This method worked for me and I became independent, to the point that going back and living with my family has become a little stressful because we each do things our own way now! In my second year, I decided to move in with two friends. Unfortunately it turned out that living together could be a very stressful experience, and it can either build a strong friendship or ruin one. So, my advice here is to make sure you and the people you will live with have similar routines and habits to avoid stress.

General

There are many opportunities around campus that no one will tell you about. But if you’re interested in finding out more about what’s going on, there are lots of different channels. Just keep an eye out and you will see how things work out.

What would you recommend to students when they come to university for the first time?  

My recommendation would be to first take a walk around your apartment or residence, and around IE University, to do a “field recognition.” Find out what there is around you and near the university. This can come very handy when you’re stressed out because of an essay due the next day, haven’t eaten anything, it’s 11 p.m. and you need to ask a friend or neighbor for some pasta sauce. Trust me!

I’d also recommend knowing where some of the tourist spots are, and even some places you can hang out with some friends. Figure out public transportation—trust me on this one! Your student budget will thank you at the end of the month if you know about the €20 unlimited monthly rides subscription pass that Madrid offers for people under 26 years old.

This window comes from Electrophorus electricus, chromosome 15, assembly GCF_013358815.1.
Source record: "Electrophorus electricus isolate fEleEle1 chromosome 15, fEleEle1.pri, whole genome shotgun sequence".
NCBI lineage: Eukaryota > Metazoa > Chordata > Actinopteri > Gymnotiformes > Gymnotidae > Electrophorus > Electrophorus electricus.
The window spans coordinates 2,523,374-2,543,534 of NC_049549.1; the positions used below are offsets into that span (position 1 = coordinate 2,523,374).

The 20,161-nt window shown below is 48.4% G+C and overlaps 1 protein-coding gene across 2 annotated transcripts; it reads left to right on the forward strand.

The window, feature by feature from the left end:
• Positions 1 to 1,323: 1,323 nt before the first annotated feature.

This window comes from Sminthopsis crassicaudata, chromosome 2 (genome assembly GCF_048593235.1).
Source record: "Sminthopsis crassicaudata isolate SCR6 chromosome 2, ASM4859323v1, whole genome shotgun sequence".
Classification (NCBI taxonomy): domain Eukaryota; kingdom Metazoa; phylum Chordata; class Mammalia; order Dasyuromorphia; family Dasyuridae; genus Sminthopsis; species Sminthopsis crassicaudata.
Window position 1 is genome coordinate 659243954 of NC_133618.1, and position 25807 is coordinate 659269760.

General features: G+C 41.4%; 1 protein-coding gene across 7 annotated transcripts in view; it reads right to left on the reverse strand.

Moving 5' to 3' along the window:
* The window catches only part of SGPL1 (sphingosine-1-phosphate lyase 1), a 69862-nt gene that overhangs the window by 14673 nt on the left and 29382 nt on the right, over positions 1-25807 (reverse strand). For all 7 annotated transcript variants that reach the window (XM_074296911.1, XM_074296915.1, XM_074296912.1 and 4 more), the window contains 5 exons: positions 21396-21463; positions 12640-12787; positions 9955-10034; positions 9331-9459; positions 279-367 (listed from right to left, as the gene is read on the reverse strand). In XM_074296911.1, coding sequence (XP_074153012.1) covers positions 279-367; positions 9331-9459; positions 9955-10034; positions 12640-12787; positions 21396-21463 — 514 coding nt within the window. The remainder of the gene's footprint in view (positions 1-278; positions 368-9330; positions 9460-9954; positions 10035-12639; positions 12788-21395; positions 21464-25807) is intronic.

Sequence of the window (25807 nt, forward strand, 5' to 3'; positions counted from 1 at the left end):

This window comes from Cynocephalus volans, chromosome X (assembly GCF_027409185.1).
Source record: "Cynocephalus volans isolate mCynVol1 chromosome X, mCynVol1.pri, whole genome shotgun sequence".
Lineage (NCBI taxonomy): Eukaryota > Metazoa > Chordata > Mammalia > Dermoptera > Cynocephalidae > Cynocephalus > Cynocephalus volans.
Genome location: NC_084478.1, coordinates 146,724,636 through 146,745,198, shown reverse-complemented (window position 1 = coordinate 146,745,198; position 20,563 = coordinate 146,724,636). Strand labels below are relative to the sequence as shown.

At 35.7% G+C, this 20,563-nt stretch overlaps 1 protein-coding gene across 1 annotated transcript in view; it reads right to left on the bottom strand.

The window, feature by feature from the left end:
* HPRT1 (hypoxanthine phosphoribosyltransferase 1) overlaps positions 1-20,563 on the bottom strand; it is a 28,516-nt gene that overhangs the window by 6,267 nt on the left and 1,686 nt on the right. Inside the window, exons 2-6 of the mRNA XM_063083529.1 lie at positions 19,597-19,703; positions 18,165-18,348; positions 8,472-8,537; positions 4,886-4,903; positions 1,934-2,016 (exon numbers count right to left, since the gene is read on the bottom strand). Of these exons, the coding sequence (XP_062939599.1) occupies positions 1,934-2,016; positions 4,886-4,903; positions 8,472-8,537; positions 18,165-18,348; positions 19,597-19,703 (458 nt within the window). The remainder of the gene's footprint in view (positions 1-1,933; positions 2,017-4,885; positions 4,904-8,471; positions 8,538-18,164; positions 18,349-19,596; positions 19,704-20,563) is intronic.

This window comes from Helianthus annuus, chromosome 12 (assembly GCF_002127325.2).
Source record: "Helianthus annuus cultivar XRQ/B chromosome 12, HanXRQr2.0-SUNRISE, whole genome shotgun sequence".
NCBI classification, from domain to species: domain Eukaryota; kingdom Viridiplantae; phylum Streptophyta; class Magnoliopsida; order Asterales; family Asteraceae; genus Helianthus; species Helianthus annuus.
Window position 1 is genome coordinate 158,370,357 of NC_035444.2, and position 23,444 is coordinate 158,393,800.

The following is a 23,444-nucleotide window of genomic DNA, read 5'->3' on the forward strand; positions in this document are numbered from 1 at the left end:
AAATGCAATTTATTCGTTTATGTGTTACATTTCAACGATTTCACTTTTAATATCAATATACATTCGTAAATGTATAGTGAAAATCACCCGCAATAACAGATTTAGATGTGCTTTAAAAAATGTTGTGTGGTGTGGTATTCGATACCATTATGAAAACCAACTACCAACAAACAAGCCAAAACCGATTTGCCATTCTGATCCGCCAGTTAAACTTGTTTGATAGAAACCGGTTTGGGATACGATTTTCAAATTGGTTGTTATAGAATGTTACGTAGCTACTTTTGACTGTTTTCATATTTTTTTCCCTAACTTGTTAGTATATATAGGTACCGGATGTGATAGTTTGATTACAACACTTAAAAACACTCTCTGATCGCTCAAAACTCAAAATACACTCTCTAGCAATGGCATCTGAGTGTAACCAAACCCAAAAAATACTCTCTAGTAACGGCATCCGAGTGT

Main experiences in Segovia  

Segovia is a lovely city, located in the mountains. Most IE University students stay around Casco Viejo, the city’s downtown. This is where you’ll spend most of your time as well, because this is where all the best student hangout spots are. However, there’s much to do around the city as well. For example, if you and your friends fancy a picnic, then try going to the mountains behind Casa de la Moneda, or if you like to go for a run, then try some alternative routes around Segovia to discover more. Walk around the city center, frequent the small shops, and make friends with the locals—they’re very nice and it provides you with a great opportunity to practice your Spanish.

Recommendations for students coming to Segovia in future

My recommendation is to really try to plan some time to visit some of the touristic attractions there are in Segovia, such as the cathedral and the Alcázar. I was surprised by how many students would suggest these plans without ever going in the end. Also, make sure you know what’s going around you! Don’t miss any opportunity that you might be interested in, and most importantly, have fun during your university experience.

Main takeaways:

  1. Be yourself and relax, everything will go well for you.
  2. Don’t waste opportunities because you were too lazy to search for them! Take advantage of all the resources IE University offers you. There are plenty that will help you, either in your studies or in a job search.
  3. Enjoy nature; you’ll miss it when you move to Madrid.
  4. Plan ahead for exams and assignments—it will truly make a difference when you’re torn between studying the last set of slides for a final the next day or trying to get some sleep.
Dual Degree in Business Administration + International Relations Banner

It may seem daunting at first—it certainly was for Caio. But his positive and determined attitude, so typical of the IE University community, found him settling in and enjoying his IE University experience immensely. His useful advice will certainly help anybody following in his footsteps to make the most of both their academic experience and their new cities.